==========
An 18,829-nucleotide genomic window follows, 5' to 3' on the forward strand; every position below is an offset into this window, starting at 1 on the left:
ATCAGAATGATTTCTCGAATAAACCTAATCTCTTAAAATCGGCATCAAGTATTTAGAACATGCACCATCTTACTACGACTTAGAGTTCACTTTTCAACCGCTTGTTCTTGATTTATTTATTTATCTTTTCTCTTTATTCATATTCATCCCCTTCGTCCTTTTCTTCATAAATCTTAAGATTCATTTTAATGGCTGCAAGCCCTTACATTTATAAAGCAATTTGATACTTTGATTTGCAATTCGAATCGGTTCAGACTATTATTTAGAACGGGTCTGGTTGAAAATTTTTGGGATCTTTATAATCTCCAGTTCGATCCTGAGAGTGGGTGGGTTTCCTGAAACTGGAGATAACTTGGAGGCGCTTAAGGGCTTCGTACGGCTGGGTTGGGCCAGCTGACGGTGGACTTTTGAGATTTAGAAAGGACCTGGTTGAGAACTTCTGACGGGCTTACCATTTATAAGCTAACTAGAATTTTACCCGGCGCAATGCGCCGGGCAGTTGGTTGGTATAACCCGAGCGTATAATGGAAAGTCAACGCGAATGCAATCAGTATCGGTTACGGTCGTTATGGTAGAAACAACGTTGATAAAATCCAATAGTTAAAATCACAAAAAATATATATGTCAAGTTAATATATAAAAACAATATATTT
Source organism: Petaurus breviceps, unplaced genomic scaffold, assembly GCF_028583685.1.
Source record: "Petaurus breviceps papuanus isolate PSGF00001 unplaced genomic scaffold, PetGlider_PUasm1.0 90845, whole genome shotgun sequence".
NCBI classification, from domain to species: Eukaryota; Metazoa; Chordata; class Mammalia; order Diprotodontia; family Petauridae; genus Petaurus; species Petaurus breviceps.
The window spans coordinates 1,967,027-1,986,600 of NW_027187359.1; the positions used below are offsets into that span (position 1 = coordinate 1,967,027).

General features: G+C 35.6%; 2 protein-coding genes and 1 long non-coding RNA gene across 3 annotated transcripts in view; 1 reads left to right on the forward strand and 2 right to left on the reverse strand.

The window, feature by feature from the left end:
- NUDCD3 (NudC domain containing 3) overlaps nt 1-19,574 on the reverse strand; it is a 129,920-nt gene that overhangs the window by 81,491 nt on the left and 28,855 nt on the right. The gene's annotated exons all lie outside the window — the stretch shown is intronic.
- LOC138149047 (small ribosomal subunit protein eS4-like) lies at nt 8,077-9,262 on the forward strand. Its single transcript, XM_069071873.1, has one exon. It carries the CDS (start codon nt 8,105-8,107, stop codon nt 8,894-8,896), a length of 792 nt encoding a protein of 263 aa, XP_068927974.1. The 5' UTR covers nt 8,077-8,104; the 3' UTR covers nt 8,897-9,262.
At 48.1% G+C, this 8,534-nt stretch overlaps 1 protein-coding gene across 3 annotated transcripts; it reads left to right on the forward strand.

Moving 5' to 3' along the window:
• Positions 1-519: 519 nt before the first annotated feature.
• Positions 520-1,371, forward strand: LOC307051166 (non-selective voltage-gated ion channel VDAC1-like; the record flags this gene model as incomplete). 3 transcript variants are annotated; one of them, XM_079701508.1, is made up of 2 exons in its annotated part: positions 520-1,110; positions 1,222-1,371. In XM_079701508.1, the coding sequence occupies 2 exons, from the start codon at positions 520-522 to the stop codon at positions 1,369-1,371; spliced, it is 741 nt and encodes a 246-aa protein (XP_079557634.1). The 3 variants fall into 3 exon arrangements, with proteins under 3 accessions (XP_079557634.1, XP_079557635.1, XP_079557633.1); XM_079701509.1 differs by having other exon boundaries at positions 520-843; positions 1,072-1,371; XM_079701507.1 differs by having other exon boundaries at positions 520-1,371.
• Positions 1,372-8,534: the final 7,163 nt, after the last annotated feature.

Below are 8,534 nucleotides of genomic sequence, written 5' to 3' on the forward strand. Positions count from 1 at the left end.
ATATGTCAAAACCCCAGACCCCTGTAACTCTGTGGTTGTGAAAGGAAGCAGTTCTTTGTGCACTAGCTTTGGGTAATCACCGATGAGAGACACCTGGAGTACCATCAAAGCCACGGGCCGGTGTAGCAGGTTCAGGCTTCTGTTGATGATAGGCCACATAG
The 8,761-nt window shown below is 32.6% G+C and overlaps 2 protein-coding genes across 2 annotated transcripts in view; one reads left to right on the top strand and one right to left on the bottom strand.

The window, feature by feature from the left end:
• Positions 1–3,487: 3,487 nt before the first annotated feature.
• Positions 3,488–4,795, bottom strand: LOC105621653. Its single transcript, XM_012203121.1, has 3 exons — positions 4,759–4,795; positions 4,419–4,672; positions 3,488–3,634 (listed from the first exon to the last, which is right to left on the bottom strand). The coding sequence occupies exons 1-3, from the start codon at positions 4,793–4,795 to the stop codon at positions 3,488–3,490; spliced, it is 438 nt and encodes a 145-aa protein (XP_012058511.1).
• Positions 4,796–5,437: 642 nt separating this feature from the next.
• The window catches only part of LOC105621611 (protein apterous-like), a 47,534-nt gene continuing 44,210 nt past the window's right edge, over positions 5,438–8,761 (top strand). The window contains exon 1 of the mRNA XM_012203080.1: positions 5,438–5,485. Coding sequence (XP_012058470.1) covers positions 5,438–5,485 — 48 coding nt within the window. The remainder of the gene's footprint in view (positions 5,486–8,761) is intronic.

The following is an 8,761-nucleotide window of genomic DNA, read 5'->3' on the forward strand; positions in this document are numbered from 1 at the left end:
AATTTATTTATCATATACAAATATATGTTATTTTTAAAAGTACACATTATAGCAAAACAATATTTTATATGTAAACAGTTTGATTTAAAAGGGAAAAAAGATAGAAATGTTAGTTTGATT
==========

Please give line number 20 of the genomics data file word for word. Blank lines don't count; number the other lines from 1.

• Positions 1–3,487: 3,487 nt before the first annotated feature.